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Statistics MS Required Courses (2024-2025)

Prerequisites:

  • Multivariable calculus (differential and integral) and linear algebra at the level of MATH 51 & 52
  • Introductory programming at the level of CS 106A
  • Intermediate statistics (multiple regression and ANOVA, possibly without linear algebra) at the level of STATS 191
  • Introductory probability at the level of STATS 117

These courses cannot be counted toward the 45 units required for the M.S. degree.

Statistics Department course equivalencies resource

The four core disciplines of the Statistics M.S. program provide students the foundational structure for building their program.

Probability Theory

Provides the framework of probability to quantify uncertainty and update beliefs given the right evidence; learn how to use a variety of strategies to calculate probabilities and expectations, both conditional and unconditional, as well as how to understand the generative stories for discrete and continuous distributions and recognize when they are appropriate for real-world scenarios.

Stochastic Processes

A stochastic process is a set of random variables indexed by time or space; gain the theoretical knowledge and practical skills necessary for the analysis of stochastic systems; including basic concepts of the theory of stochastic processes and explore different types of stochastic processes including Markov chains, Poisson processes and birth-and-death processes.

Applied Statistics

Survey of regression techniques from both a theoretical and applied perspective. Numerical reasoning and predictive data modeling, with an emphasis on conceptual rather than theoretical understanding. Modeling and interpretation of observational and experimental data using linear and nonlinear regression methods. Model building and selection methods. Multivariable analysis. Fixed and random effects models. Experimental design. Practice of linear regression; Interactions and qualitative variables; analysis of variance; transformations and weighted least squares.

Statistical Theory

Statistical concepts and methods developed in a mathematical framework: Hypothesis testing, point estimation, confidence intervals. Neyman-Pearson theory, maximum likelihood estimation, likelihood ratio tests, Bayesian analysis. Asymptotic theory and simulation-based methods.

Statistics Core Courses  - 4 courses

(12-14 units) Must be taken for a letter grade.

Students must complete all four courses to provide depth in the field of statistics. Students with prior background may replace each course with a more advanced course from the same area. 


Students must take two advanced courses in probability or stochastic processes when replacing both STATS 118 and STATS 217.

Students may NOT enroll in STATS 118 AFTER completion of any of the following: STATS 200, 218, 219, 317, 310 A,B,C. Students may NOT enroll in STATS 200 AFTER completion of any course in the STATS 300 series.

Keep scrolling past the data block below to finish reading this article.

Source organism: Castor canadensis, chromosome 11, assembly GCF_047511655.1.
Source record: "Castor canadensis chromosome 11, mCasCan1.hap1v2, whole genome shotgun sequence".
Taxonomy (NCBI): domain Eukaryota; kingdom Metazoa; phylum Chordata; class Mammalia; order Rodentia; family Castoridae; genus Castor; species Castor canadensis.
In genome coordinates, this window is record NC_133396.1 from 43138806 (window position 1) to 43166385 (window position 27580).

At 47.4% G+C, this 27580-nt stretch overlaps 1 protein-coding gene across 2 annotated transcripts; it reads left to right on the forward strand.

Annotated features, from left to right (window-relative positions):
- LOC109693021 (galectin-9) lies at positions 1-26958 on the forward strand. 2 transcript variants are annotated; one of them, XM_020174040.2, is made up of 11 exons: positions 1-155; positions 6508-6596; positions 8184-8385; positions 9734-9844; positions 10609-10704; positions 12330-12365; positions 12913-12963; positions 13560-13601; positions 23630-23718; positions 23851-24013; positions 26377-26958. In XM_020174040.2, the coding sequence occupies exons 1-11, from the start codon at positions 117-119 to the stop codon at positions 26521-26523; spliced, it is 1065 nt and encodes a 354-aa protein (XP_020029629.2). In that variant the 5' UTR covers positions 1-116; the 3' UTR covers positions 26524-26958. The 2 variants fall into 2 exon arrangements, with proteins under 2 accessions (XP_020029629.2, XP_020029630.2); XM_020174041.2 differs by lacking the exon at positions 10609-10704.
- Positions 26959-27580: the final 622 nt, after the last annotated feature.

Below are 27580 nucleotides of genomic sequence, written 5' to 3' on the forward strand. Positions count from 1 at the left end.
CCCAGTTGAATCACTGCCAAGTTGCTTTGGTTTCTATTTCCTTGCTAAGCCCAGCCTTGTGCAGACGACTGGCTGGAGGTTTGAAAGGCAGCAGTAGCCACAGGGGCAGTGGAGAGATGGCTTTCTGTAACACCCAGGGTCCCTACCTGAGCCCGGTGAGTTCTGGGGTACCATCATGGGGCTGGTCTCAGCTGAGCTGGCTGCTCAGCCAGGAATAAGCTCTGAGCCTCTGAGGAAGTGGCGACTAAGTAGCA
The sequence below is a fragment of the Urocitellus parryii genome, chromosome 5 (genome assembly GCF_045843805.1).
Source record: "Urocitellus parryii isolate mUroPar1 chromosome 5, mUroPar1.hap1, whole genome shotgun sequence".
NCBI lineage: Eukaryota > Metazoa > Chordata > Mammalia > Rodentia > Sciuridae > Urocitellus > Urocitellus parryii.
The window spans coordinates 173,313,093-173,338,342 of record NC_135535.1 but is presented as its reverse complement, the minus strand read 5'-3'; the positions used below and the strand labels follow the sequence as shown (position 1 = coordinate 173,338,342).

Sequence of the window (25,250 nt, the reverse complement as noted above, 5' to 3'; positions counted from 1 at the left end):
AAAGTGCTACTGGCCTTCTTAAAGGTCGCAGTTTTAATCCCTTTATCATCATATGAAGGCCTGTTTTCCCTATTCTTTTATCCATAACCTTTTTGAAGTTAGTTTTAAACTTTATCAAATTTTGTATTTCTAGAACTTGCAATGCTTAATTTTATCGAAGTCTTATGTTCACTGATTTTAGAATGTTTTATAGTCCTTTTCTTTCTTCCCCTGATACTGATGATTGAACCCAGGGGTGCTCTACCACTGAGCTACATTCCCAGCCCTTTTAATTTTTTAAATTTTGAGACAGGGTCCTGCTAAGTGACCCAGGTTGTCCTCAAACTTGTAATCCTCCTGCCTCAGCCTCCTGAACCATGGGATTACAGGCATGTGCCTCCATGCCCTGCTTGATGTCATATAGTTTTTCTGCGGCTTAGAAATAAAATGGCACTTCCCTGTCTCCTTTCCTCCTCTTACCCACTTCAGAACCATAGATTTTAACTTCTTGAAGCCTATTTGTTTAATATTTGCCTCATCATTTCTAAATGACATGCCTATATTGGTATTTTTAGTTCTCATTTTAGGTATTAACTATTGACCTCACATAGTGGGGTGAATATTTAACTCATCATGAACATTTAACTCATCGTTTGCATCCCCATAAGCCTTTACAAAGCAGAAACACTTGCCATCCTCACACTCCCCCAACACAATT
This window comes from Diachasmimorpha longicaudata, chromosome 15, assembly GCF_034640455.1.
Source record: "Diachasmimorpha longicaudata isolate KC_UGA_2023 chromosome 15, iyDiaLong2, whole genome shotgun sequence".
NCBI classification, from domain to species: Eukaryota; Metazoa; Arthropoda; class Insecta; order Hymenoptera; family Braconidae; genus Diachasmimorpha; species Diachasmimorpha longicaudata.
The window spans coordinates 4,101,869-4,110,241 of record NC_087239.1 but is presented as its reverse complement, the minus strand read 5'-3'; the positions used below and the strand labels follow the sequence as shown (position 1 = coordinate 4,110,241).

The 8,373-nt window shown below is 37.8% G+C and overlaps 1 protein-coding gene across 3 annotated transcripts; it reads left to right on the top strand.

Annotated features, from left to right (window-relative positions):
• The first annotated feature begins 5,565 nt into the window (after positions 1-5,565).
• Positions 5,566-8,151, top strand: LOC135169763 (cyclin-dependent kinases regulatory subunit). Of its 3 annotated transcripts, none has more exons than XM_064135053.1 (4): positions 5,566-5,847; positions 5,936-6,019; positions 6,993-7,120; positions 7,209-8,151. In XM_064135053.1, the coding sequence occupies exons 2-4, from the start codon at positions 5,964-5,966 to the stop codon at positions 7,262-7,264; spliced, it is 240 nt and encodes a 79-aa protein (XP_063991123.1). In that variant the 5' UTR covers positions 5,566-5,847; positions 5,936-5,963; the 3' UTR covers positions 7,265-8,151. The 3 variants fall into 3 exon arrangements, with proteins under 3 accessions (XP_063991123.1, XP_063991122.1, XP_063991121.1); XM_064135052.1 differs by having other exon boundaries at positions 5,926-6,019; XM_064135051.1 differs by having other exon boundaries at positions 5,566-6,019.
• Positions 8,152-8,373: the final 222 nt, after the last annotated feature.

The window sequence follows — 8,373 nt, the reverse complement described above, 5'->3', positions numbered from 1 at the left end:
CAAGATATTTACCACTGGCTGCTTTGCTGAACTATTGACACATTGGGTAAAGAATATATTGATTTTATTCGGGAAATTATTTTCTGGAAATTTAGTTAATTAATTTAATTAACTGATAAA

Example Sequences:

  • Standard: 118 - 200 - 217 - 203
  • Stat Undergrad: 200/270 - 217 - 218 - 305A
  • Math Undergrad: 310A - 310B - 200/300A - 305A

Statistics Depth

(15 units) Must be taken for a letter grade.

  • At least five additional Statistics courses must be taken from graduate offerings in the department. All must be taken for a letter grade (with the exception of courses offered satisfactory/no credit only).
    • STATS 202 through 376A
  • Lecture-based courses with cross-listings in other departments satisfy the statistics depth requirement, e.g. STATS229/CS229.

Linear Algebra

(3-4 units) Must be taken for a letter grade.

  • MATH 104: Applied Matrix Theory
    • Advanced students may replace with MATH 113 or CME 302 or EE 364A.

Programming

(3-4 units) Must be taken for a letter grade.

  • CS 106B: Programming Abstractions
    • Advanced students may replace with CS 107 or CME 108.

Substitution of other courses in Computer Science may be made with consent of the advisor.

Breadth

(3 courses) May be taken for CR/S.

Breadth courses that provide the application of or a range of other disciplines to the degree may be chosen as elective units to complete the degree requirements.

The advisor may authorize other graduate courses (200 or above) if they provide skills relevant to degree requirements or deal primarily with an application of statistics or probability and do not significantly overlap (repeat) courses in the student’s program.

  • Three courses in related fields numbered 200 or higher.
  • Students may enroll in up to six units (combined) of the following workshops, training seminars, and independent research credit to fulfill breadth/elective coursework.
    • STATS 260 series: Workshop in Biostatistics (1-2 units)
    • STATS 242: NeuroTech Training Seminar (1 unit)
    • STATS 249: Experimental Immersion in Neuroscience (1 unit)
    • STATS 352: Topics in Computing for Data Science (1 unit)
    • STATS 264: Foundations of Statistical and Scientific Inference (EPI 264)
    • STATS 285: Massive Computational Experiments, Painlessly
    • STATS 298/398: Industrial research of statisticians (1 unit)
    • STATS 299/399: Independent study/research (1 unit)
    • STATS 319: Literature of Statistics (1 unit)
    • STATS 390: Statistical Consulting (1 unit)

There is sufficient flexibility to accommodate students with interests in applications to business, computing, economics, engineering, health, operations research, and biological and social sciences.

List of suggested courses available from the program’s webpage.

Courses that fulfill elective units may be taken concerning CR (credit) or S (satisfactory).

Courses below 200 level are not acceptable with the following exceptions:

  • Math 104
  • Math 113
  • CS 106B
  • CS 107
  • CME 108
  • STATS 118